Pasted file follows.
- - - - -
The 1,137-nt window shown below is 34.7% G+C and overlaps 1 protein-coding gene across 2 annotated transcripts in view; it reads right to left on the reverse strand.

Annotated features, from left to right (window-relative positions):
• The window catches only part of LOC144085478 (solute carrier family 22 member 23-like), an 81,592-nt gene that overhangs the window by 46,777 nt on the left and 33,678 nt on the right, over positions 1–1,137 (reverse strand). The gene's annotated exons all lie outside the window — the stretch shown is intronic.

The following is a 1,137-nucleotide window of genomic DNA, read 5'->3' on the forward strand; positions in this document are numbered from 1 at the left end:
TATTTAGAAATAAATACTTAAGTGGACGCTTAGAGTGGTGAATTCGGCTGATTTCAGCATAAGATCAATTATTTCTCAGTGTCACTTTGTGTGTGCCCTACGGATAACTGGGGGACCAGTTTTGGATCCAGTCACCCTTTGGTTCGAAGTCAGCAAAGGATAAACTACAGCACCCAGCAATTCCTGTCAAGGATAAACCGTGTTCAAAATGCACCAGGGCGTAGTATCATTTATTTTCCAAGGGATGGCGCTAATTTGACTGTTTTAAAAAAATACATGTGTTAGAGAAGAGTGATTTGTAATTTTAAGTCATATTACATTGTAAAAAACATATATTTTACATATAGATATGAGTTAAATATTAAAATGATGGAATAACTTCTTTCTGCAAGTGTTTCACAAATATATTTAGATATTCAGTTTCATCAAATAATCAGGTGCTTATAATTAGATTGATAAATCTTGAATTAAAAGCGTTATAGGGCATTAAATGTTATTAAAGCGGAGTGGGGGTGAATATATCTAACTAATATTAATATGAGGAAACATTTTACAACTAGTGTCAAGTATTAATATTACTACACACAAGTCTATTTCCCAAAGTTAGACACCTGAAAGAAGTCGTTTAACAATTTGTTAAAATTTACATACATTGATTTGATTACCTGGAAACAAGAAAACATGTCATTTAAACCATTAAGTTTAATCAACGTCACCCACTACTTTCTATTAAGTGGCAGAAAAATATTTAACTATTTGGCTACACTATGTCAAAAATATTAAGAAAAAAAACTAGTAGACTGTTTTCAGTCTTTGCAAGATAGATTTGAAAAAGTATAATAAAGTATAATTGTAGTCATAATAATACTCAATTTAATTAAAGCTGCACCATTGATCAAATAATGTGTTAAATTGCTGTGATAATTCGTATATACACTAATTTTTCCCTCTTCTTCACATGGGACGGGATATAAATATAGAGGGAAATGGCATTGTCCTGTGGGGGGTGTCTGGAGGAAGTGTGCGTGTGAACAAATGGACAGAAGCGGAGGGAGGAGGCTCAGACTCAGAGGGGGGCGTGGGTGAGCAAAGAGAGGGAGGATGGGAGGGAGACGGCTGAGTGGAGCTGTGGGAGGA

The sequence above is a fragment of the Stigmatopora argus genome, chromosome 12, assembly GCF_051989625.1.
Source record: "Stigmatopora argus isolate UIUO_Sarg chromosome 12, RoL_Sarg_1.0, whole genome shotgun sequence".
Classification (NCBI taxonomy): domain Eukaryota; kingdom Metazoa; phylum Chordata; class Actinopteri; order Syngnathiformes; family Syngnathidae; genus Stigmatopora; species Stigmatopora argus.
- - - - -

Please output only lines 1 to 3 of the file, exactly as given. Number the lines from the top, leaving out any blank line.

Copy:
The 1,137-nt window shown below is 34.7% G+C and overlaps 1 protein-coding gene across 2 annotated transcripts in view; it reads right to left on the reverse strand.

Annotated features, from left to right (window-relative positions):
• The window catches only part of LOC144085478 (solute carrier family 22 member 23-like), an 81,592-nt gene that overhangs the window by 46,777 nt on the left and 33,678 nt on the right, over positions 1–1,137 (reverse strand). The gene's annotated exons all lie outside the window — the stretch shown is intronic.